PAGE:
The subject of CBDCs is a very topical one these days, although we expect that most interested parties have a tangential interest in order to stay somewhat current on the state of cryptos, etc.
This article is posted in interest.co.nz and reviews CBDCs in a bit more detail than usual, with the RBNZ as a focal point. We have been commenting on the various postings around all kids of digital currency, but of course, CBDCs have increased in general perception due to the further research and experimentation by central banks themselves during the past two years.
‘As the Reserve Bank of New Zealand (RBNZ) mulls the idea of introducing a central bank digital currency (CBDC), it’s far from alone in thinking about what this could mean….From the likes of Swift and Accenture, to the Bank for International Settlements, the Bank of England, Fitch and Bernstein, people all around the world are committing time and money to the topic….Speaking at a press conference earlier this month, Christian Hawkesby, Reserve Bank of New Zealand (RBNZ) Assistant Governor and General Manager of Economics, Financial Markets and Banking, said the RBNZ is among dozens of central banks actively researching CBDCs….”We have a money and cash department which is in part dedicated to thinking about things like that. So we’re working on it and we’re planning to say more about it through the course of this year,” Hawkesby said….Many other central banks are further down the CBDC path, as demonstrated by the chart below taken from a report by Swift and Accenture looking at the potential impact of CBDCs on international payments.’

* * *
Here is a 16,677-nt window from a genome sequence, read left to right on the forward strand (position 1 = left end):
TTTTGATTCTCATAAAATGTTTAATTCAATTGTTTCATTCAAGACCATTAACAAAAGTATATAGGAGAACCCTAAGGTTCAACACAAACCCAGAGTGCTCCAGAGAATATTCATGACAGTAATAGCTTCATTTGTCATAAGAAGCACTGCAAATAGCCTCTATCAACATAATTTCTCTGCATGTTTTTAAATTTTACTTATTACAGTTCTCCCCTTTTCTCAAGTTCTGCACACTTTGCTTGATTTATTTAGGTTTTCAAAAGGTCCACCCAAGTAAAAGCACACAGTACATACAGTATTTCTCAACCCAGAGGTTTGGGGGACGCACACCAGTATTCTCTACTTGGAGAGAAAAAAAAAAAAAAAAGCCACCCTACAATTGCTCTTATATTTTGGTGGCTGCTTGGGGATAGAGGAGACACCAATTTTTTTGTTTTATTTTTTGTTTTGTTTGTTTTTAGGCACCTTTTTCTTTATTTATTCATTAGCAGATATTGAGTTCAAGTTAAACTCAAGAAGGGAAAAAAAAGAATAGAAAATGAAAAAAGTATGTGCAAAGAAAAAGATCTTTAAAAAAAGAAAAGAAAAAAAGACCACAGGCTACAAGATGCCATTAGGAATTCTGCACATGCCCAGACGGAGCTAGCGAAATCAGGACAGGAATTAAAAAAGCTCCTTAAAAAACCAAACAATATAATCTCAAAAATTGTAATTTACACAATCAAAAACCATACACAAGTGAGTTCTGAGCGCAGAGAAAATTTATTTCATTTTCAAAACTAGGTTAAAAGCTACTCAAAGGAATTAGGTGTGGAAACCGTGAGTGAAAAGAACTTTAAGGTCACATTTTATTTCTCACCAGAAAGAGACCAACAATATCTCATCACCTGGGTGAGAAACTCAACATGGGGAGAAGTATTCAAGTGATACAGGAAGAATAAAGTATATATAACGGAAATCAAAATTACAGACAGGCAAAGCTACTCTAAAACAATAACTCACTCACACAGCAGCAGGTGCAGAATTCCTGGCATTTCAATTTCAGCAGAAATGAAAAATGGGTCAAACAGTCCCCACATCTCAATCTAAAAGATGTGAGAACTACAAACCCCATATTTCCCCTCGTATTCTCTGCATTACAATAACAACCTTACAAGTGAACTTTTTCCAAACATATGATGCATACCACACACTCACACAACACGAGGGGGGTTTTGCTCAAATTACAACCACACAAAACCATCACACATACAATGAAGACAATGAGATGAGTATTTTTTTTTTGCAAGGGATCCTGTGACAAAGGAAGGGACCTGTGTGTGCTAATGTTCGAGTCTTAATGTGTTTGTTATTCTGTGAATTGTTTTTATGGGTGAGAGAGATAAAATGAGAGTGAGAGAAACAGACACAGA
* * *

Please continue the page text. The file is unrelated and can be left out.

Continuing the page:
So the author digs a bit into the various considerations surrounding the use of CBDCs, such as cross-border, sovereign monetary independence, the role of public money, impacts on monetary policy (typically considered a public function) and bank disintermediation, as well as regulatory impact on private cryptos.
Those readers with some interest can peruse this article for a more broad-based primer on CBDCs. Members of the Emerging Tech advisory service can also read the more detail recent report on the topic of cryptocurrencies.
‘”The crypto regulatory landscape is evolving rapidly as rules are frequently modified and interpreted and applied in an inconsistent manner from one jurisdiction to another. Given that cryptocurrencies have already become substantially big, 100 million plus people hold cryptocurrencies globally, institutional money is now getting involved, corporate treasuries are taking note, and the merits of the technology are more evident now than ever before, we do not expect governments to take a knee-jerk reaction against cryptocurrencies,” Bernstein says.’
Overview by Steve Murphy, Director, Commercial and Enterprise Payments Advisory Service at Mercator Advisory Group